Thucydides’ History Book 2: The Funeral Oration

Chapter 36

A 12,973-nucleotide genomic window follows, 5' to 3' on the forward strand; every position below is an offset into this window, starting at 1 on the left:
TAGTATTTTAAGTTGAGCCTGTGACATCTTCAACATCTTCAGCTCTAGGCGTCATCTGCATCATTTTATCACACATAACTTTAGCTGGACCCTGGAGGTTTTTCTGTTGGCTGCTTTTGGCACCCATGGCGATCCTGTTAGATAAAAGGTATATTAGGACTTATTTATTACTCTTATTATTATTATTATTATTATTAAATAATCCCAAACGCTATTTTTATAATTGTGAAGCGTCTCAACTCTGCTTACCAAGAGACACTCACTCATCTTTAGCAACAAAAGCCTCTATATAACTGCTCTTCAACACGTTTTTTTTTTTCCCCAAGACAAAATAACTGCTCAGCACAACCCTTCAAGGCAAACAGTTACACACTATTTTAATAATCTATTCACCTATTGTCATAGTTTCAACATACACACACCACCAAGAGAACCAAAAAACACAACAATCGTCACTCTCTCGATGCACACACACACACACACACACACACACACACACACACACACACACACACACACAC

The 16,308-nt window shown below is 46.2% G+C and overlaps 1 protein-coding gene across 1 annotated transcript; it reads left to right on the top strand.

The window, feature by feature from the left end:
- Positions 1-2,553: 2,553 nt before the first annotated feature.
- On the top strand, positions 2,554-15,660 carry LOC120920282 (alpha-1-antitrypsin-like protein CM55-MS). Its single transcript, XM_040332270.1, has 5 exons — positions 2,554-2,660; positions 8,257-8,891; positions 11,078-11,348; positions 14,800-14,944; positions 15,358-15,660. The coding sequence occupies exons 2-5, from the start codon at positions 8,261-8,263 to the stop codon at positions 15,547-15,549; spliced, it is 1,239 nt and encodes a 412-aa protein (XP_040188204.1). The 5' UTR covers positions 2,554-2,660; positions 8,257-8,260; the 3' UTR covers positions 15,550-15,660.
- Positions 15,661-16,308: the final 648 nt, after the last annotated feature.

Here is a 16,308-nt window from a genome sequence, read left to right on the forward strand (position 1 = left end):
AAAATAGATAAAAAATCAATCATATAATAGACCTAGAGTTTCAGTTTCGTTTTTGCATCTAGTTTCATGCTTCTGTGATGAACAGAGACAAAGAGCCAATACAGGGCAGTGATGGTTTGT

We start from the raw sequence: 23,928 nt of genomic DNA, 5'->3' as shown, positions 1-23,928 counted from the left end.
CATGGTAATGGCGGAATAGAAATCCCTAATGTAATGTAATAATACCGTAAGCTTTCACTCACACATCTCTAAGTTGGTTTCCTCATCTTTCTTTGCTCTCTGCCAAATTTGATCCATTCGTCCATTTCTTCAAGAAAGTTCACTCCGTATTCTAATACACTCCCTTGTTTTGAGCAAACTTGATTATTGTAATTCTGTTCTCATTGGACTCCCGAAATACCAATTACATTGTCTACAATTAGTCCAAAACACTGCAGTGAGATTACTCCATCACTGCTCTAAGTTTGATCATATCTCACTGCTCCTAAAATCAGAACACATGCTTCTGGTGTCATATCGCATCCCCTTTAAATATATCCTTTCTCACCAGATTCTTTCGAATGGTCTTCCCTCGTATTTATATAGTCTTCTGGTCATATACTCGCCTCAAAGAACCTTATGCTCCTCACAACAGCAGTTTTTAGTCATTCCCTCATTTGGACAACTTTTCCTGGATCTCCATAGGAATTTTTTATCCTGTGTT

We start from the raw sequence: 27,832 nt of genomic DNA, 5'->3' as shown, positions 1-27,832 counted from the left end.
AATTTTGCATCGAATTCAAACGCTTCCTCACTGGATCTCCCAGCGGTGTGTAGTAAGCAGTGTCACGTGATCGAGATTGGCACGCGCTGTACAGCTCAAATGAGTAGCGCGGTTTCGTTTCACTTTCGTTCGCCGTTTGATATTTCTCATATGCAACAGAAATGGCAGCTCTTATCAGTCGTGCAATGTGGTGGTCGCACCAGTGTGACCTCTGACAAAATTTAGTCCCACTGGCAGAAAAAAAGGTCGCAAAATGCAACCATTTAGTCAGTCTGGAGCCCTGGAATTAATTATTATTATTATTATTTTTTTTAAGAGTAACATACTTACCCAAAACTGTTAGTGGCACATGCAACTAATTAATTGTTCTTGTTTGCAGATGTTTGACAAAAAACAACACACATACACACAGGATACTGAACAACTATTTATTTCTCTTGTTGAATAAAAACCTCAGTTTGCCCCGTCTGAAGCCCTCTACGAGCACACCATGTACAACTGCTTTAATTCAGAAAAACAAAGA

I shall begin from our first forefathers ; for it is both right and fitting on this sort of occasion that this honour of remembrance be given to them. For the same men ever inhabited the land and by succession of those born after until now, they handed it down, still free due to their virtue. And those men are worthy of commendation but more yet are our fathers ; for having acquired in addition what they received, whatsoever we have is the empire they left behind, and not without great toil, for those of us now present as a legacy. Most parts of it we have ourselves increased, those of us being, for the most part, in the prime of our lives, and we have readied the city to be more self-sufficient than all others, both for war and for peace. And of those deeds done for war, by which each thing was acquired, whether it was these men in any way or our fathers, whether from the barbarian or from the Hellene pursuing war, we eagerly defended ourselves, but since I do not wish to speak at great length among those who know these things, I shall let it be ; but from what sort of devotion did we come upon this and with what sort of government and out of what sorts of habits has greatness arisen, having revealed these things first, I go on to this commendation, believing that for those present it would not be unbecoming that this is said and that for the entire crowd both townsmen and guests it is profitable to hear of it.

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